From a man without a philosophy no one can expect philosophical completeness. Therefore I may observe without shame, that in trying to get a distinct notion of our aristocratic, our middle, and our working class, with a view of testing the claims of each of these classes to become a centre of authority, I have omitted, I find, to complete the old-fashioned analysis which I had the fancy of applying, and have not shown in these classes, as well as the virtuous mean and the excess, the defect also. I do not know that the omission very much matters. Still as clearness is the one merit which a plain, unsystematic writer, without a philosophy, can hope to have, and as our notion of the three great English classes may perhaps be made clearer if we see their distinctive qualities in the defect, as well as in the excess and in the mean, let us try, before proceeding further, to remedy this omission.
It is manifest, if the perfect and virtuous mean of that fine spirit which is the distinctive quality of aristocracies, is to be found in a high, chivalrous style, and its excess in a fierce turn for resistance, that its defect must lie in a spirit not bold and high enough, and in an excessive and pusillanimous unaptness for resistance. If, again, the perfect and virtuous mean of that force by which our middle class has done its great works, and of that relf-reliance with which it contemplates itself and them, is to be seen in the performances and speeches of our commercial member of Parliament, and the excess of that force and of that self-reliance in the performances and speeches of our fanatical Dissenting minister, then it is manifest that their defect must lie in a helpless inaptitude for the great works of the middle class, and in a poor and despicable lack of its self-satisfaction.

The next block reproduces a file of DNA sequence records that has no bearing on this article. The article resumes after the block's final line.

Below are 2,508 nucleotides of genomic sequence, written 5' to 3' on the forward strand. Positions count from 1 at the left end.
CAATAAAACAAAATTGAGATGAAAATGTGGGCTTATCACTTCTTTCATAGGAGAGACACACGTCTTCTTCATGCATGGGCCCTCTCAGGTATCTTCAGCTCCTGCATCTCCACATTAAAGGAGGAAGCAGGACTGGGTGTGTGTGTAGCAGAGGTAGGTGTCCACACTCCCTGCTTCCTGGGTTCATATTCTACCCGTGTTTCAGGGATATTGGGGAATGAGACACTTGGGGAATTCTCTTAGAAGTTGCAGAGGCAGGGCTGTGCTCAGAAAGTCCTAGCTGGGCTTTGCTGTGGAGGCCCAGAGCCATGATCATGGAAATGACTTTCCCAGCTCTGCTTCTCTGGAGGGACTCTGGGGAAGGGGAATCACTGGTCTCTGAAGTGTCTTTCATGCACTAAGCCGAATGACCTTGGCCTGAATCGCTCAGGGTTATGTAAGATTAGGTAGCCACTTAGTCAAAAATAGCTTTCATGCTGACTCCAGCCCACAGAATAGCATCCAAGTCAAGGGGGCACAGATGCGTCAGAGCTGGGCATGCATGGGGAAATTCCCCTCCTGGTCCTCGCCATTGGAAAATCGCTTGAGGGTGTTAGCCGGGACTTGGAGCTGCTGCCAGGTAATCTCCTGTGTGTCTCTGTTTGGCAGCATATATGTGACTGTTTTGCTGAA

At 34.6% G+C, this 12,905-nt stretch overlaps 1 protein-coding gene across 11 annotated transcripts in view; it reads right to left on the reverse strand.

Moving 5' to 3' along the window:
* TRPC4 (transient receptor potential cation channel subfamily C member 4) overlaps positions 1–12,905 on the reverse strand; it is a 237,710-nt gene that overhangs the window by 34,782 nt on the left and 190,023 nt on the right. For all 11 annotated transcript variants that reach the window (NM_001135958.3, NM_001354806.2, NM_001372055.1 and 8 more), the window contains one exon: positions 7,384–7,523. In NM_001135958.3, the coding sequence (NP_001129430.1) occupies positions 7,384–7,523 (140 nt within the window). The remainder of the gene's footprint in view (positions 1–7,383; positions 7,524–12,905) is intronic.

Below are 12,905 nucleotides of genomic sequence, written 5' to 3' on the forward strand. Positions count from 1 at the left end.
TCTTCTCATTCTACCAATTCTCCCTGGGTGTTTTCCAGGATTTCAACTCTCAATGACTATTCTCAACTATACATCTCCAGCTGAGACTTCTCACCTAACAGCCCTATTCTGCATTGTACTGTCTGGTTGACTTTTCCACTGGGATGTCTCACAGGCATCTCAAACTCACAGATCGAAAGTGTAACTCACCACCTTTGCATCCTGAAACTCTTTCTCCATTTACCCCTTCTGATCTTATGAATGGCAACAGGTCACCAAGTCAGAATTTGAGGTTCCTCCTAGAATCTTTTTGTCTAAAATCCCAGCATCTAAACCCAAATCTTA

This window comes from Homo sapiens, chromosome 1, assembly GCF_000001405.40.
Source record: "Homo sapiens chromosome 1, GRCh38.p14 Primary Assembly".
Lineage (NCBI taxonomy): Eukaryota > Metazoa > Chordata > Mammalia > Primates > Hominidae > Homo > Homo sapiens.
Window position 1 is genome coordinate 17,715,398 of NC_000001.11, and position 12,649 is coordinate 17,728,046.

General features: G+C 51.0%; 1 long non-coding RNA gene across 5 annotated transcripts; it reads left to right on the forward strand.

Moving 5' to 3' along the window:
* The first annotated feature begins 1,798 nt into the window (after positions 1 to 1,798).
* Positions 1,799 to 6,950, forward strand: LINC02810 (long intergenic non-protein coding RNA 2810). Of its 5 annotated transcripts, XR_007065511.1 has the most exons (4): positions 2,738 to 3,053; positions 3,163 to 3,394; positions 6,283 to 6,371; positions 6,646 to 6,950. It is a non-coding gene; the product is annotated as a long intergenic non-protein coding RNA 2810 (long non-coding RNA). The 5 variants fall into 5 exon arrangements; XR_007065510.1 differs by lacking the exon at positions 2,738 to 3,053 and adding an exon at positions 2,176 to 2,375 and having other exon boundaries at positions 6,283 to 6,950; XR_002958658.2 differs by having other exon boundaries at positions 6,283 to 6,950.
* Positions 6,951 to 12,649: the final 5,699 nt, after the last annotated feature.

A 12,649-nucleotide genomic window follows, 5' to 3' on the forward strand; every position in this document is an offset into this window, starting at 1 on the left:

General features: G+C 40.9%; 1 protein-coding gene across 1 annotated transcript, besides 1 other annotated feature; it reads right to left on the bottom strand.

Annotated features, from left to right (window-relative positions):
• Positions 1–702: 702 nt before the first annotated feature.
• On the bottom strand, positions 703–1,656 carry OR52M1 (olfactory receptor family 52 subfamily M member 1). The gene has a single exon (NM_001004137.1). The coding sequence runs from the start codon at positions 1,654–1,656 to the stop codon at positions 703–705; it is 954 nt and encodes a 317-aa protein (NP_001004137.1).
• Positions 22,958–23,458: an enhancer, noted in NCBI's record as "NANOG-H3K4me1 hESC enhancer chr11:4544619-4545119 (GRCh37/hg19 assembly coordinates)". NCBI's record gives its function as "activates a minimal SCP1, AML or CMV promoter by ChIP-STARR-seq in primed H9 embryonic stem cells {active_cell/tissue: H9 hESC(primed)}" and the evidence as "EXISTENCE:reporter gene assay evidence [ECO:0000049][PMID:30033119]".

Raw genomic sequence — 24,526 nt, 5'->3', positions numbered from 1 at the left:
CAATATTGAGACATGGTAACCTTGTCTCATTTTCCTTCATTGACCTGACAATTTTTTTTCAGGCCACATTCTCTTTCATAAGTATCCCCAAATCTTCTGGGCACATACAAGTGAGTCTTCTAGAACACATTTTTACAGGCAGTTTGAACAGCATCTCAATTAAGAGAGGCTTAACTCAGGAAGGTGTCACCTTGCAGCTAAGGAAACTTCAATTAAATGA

To be chosen to exemplify the happy mean of a good quality, or set of good qualities, is evidently a praise to a man; nay, to be chosen to exemplify even their excess, is a kind of praise. Therefore I could have no hesitation in taking actual personages to exemplify, respectively, the mean and the excess of aristocratic
and middle-class qualities. But perhaps there might be a want of urbanity in singling out this or that personage as the representative of defect. Therefore Ishall leave the defect of aristocracy unillustrated by any representative man.
But with oneself one may always, without impropriety, deal quite freely; and, indeed, this sort of plain-dealing with oneself has in it, as all the moralists tell us, something very wholesome. So I will venture to humbly offer myself as an illustration of defect in those forces and qualities which make our middle class what it is. The too wellfounded reproaches of my opponents declare how little I have lent a hand to the great works of the middle class; for it is evidently these works, and my slackness at them, which are meant, when I am said to "refuse to lend a hand to the humble operation of uprooting certain definite evils' (such as church-rates and others), and that therefore the believers in action grow impatient' with me. The line, again, of a still unsatisfied seeker which I have followed, the idea of self-transformation, of growing towards some measure of sweetness and light not yet reached, is evidently at clean variance with the perfect self-satisfaction current in my class, the middle class, and may serve to indicate in me, therefore, the extreme defect of this